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COVID-19 Mind Your Business

Mind Your Business – Removing Stigma – Workplace Mental Health

This content has been adapted from Morneau Shepell's workhealthlife.com, part of the CDSPI Members' Assistance Program (MAP). MAP is available to you, your family and team member.

Access their website here

Stigma occurs as a result of stereotypes and negative perceptions and is often associated with mental health conditions. Stigma can occur both externally and internally (self-stigma), and is a major barrier that may prevent an individual from seeking help for what is often a very treatable condition.

External stigma may be obvious and direct, for example, when someone makes a negative remark about another person’s issue or treatment, or it may be subtle, such as when someone assumes that a person is unstable, violent, or dangerous because of his or her mental health condition.

Self-stigma exists when people with mental illness internalize the negative stereotypes and opinions towards themselves. These negative perceptions can lead to self blame and low self-esteem. Individuals with a mental health issue often say that stigma is far worse than the illness itself.


According to Health Canada, that’s the number of Canadians who will directly experience mental illness in their lifetime. That means someone close to you may need an ear to listen, or a shoulder to lean on.

Take an active role in contributing to better mental health for yourself and others.  Removing stigma is one of the 5Rs of workplace mental health. Read on to learn more about how removing stigma can make a difference.

What you can do to help remove stigma

As a person with a mental illness:

  • Get treatment. Don’t let stigma hold you back from seeking help.
  • Don’t let stigma create self-doubt and shame. You may have the mistaken belief that your condition is a sign of personal weakness, or that you should be able to control it on your own. Seek help from mental health services and educate yourself about your condition.
  • Try to constructively influence the people in your life. When you hear people say things that show they do not understand mental illness, use the opportunity to share with them some of the information that you have or share your story.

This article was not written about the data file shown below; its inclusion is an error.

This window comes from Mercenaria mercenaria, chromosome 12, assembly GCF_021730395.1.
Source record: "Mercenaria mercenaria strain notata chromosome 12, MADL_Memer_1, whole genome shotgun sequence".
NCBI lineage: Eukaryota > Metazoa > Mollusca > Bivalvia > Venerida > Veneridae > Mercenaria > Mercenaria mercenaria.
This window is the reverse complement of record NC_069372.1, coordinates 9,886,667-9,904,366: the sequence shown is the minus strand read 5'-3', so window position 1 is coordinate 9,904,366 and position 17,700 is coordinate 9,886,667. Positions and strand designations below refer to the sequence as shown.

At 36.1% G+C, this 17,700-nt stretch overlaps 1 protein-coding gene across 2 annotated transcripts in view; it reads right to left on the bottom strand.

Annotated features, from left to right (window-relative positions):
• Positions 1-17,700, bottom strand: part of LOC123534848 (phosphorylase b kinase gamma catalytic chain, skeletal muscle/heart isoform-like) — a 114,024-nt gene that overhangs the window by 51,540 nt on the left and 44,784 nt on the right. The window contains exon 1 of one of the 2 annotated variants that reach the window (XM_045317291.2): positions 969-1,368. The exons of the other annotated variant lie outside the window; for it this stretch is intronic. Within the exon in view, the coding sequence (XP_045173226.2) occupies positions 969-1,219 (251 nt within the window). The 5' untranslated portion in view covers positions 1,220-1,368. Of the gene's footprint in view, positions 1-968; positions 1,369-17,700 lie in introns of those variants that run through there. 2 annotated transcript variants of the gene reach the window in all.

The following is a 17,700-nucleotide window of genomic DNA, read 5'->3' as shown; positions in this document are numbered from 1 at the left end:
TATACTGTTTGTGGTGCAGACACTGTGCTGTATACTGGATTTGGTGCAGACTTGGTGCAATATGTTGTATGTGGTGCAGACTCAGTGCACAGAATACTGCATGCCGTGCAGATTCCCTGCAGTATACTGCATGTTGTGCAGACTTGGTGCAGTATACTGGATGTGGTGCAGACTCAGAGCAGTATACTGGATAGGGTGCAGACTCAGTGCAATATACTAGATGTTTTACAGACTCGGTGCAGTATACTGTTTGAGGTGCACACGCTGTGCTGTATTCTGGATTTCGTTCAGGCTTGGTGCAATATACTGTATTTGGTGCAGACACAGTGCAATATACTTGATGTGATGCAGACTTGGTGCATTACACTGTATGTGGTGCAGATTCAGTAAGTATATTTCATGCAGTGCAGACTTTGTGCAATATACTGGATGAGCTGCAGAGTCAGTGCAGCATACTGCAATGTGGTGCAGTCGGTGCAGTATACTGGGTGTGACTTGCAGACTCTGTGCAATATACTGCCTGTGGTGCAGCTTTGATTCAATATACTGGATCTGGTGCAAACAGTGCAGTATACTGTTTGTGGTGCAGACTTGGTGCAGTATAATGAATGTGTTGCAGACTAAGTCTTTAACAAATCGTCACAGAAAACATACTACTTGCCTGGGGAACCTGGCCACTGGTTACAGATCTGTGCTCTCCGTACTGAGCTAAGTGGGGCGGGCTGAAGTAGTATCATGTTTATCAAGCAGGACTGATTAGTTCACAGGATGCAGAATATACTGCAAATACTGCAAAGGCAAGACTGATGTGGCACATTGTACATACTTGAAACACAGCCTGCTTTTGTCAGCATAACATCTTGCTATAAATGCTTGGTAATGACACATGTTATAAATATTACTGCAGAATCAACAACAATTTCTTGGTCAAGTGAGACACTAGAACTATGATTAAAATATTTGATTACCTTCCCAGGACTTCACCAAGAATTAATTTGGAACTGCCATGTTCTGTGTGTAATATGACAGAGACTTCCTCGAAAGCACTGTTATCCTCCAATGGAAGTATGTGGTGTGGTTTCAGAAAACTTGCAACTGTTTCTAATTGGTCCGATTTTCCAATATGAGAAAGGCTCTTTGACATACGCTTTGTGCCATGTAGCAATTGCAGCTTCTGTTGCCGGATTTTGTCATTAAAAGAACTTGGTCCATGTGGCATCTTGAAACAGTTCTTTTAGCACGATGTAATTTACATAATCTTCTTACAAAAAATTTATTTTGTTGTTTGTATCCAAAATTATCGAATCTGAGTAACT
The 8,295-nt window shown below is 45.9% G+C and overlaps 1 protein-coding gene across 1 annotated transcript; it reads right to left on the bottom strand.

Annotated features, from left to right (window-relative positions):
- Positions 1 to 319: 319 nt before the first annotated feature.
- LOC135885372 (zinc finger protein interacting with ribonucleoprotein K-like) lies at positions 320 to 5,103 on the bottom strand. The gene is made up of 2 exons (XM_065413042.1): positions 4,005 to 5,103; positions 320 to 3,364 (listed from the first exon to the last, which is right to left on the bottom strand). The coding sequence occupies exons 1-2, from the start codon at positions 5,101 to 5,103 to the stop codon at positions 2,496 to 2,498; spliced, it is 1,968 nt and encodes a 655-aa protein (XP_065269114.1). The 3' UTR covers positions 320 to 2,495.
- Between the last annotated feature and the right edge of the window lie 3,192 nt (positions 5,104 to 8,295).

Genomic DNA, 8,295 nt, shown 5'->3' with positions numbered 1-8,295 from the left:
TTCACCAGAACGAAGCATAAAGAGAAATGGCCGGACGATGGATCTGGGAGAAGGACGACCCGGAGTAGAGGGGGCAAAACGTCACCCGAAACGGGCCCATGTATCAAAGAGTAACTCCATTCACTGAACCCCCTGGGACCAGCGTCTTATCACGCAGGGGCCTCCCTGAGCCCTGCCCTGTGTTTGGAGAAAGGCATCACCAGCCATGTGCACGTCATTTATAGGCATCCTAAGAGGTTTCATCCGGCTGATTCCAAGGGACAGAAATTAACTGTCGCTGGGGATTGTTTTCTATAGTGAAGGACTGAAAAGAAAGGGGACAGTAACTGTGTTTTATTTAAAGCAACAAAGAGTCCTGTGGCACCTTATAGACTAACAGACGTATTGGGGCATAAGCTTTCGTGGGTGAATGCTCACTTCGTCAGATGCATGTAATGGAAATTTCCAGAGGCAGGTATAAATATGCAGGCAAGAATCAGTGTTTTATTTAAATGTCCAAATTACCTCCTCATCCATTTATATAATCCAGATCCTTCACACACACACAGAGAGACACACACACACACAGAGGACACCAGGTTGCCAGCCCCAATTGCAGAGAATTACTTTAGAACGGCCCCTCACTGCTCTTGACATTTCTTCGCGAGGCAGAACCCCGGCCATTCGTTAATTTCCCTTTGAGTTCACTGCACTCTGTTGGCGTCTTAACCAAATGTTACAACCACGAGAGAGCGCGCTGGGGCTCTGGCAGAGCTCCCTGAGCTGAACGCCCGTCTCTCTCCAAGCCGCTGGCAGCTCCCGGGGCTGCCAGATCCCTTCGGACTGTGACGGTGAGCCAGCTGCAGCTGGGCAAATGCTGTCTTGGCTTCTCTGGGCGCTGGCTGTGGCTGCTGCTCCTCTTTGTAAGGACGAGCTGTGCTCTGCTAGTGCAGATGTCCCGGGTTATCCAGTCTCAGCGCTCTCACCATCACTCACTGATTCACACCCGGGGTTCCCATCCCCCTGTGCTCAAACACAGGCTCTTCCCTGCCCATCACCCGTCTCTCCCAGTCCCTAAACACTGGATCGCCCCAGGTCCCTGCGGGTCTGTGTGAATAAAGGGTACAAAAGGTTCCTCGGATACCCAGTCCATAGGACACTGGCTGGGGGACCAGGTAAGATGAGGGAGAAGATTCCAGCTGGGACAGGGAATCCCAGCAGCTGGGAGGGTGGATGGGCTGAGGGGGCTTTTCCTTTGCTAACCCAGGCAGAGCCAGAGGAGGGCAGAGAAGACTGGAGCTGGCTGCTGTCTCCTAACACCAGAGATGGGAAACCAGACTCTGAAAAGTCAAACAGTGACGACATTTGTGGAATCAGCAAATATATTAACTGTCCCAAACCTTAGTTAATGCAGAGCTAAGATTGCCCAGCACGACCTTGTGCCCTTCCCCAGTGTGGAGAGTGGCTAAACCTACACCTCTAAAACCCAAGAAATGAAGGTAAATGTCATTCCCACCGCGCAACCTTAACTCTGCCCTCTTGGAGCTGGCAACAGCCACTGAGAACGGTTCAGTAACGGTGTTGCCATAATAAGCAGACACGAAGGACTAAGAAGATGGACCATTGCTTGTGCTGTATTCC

• Speak out against stigma. Find the right forums to express your opinions whether at the workplace or in your personal life. Your speaking out may help build courage in others facing similar challenges.

As a friend, parent, co-worker, or people leader:

  • Learn the facts. One of the best ways to remove stigma about mental illness is by understanding what it is and what it is not.
  • Speak with dignity and respect. Choose your words carefully, use respectful language, emphasize abilities not limitations, and refer to the person not the disability or illness.
  • Speak up. Tell people when they express a stigmatizing attitude or opinion.
  • Support your co-workers. Ask and learn about the mental health policies and programs available in your workplace.

As an employer:

  • Educate and inform. Communicate about mental illness across the whole organization to reduce fear, stigma, and discrimination in the workplace.
  • Foster a healthy workplace environment. Establish a culture that is conducive to supporting employees’ mental health by raising awareness of workplace programs and policies that promote mental and physical health and wellness.
  • Strengthen people leader skills. Train managers how to identify the signs and symptoms of mental distress, and on available employee tools and supports.
  • Start at the top. Encourage senior executives to demonstrate leadership around mental health.
  • Promote accessibility. Provide access to an Employee Assistance Program (EAP) or other appropriate referral resources to assist employees.

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